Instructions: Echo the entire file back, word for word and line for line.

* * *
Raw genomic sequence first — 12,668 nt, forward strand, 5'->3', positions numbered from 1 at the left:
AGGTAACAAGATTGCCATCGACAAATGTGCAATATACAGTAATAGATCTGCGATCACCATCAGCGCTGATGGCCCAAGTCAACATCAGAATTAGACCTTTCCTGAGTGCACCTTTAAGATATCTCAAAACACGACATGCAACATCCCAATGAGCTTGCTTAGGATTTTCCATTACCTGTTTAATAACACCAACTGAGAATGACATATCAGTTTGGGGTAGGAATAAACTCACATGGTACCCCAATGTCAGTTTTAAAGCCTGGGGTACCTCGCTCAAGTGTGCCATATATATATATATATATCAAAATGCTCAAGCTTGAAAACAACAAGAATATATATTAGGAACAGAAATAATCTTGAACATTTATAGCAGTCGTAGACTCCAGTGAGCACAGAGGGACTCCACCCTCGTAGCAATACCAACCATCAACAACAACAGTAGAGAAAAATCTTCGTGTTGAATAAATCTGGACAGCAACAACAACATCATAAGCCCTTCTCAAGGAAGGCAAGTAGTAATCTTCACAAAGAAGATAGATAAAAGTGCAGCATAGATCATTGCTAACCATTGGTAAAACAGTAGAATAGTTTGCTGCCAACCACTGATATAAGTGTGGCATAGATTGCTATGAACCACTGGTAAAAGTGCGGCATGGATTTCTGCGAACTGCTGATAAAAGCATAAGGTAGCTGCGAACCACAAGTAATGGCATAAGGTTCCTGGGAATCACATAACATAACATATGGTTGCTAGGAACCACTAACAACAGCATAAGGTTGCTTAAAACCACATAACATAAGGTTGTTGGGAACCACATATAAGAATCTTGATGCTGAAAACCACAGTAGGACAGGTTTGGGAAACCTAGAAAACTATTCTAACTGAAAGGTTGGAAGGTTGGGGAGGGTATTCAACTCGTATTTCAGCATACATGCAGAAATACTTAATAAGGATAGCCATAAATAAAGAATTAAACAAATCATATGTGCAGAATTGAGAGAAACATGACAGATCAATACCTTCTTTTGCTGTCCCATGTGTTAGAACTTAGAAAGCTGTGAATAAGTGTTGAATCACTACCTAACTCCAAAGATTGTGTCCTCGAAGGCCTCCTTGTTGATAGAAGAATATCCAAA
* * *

Raw genomic sequence first — 12,668 nt, forward strand, 5'->3', positions numbered from 1 at the left:
AGGTAACAAGATTGCCATCGACAAATGTGCAATATACAGTAATAGATCTGCGATCACCATCAGCGCTGATGGCCCAAGTCAACATCAGAATTAGACCTTTCCTGAGTGCACCTTTAAGATATCTCAAAACACGACATGCAACATCCCAATGAGCTTGCTTAGGATTTTCCATTACCTGTTTAATAACACCAACTGAGAATGACATATCAGTTTGGGGTAGGAATAAACTCACATGGTACCCCAATGTCAGTTTTAAAGCCTGGGGTACCTCGCTCAAGTGTGCCATATATATATATATATATCAAAATGCTCAAGCTTGAAAACAACAAGAATATATATTAGGAACAGAAATAATCTTGAACATTTATAGCAGTCGTAGACTCCAGTGAGCACAGAGGGACTCCACCCTCGTAGCAATACCAACCATCAACAACAACAGTAGAGAAAAATCTTCGTGTTGAATAAATCTGGACAGCAACAACAACATCATAAGCCCTTCTCAAGGAAGGCAAGTAGTAATCTTCACAAAGAAGATAGATAAAAGTGCAGCATAGATCATTGCTAACCATTGGTAAAACAGTAGAATAGTTTGCTGCCAACCACTGATATAAGTGTGGCATAGATTGCTATGAACCACTGGTAAAAGTGCGGCATGGATTTCTGCGAACTGCTGATAAAAGCATAAGGTAGCTGCGAACCACAAGTAATGGCATAAGGTTCCTGGGAATCACATAACATAACATATGGTTGCTAGGAACCACTAACAACAGCATAAGGTTGCTTAAAACCACATAACATAAGGTTGTTGGGAACCACATATAAGAATCTTGATGCTGAAAACCACAGTAGGACAGGTTTGGGAAACCTAGAAAACTATTCTAACTGAAAGGTTGGAAGGTTGGGGAGGGTATTCAACTCGTATTTCAGCATACATGCAGAAATACTTAATAAGGATAGCCATAAATAAAGAATTAAACAAATCATATGTGCAGAATTGAGAGAAACATGACAGATCAATACCTTCTTTTGCTGTCCCATGTGTTAGAACTTAGAAAGCTGTGAATAAGTGTTGAATCACTACCTAACTCCAAAGATTGTGTCCTCGAAGGCCTCCTTGTTGATAGAAGAATATCCAAA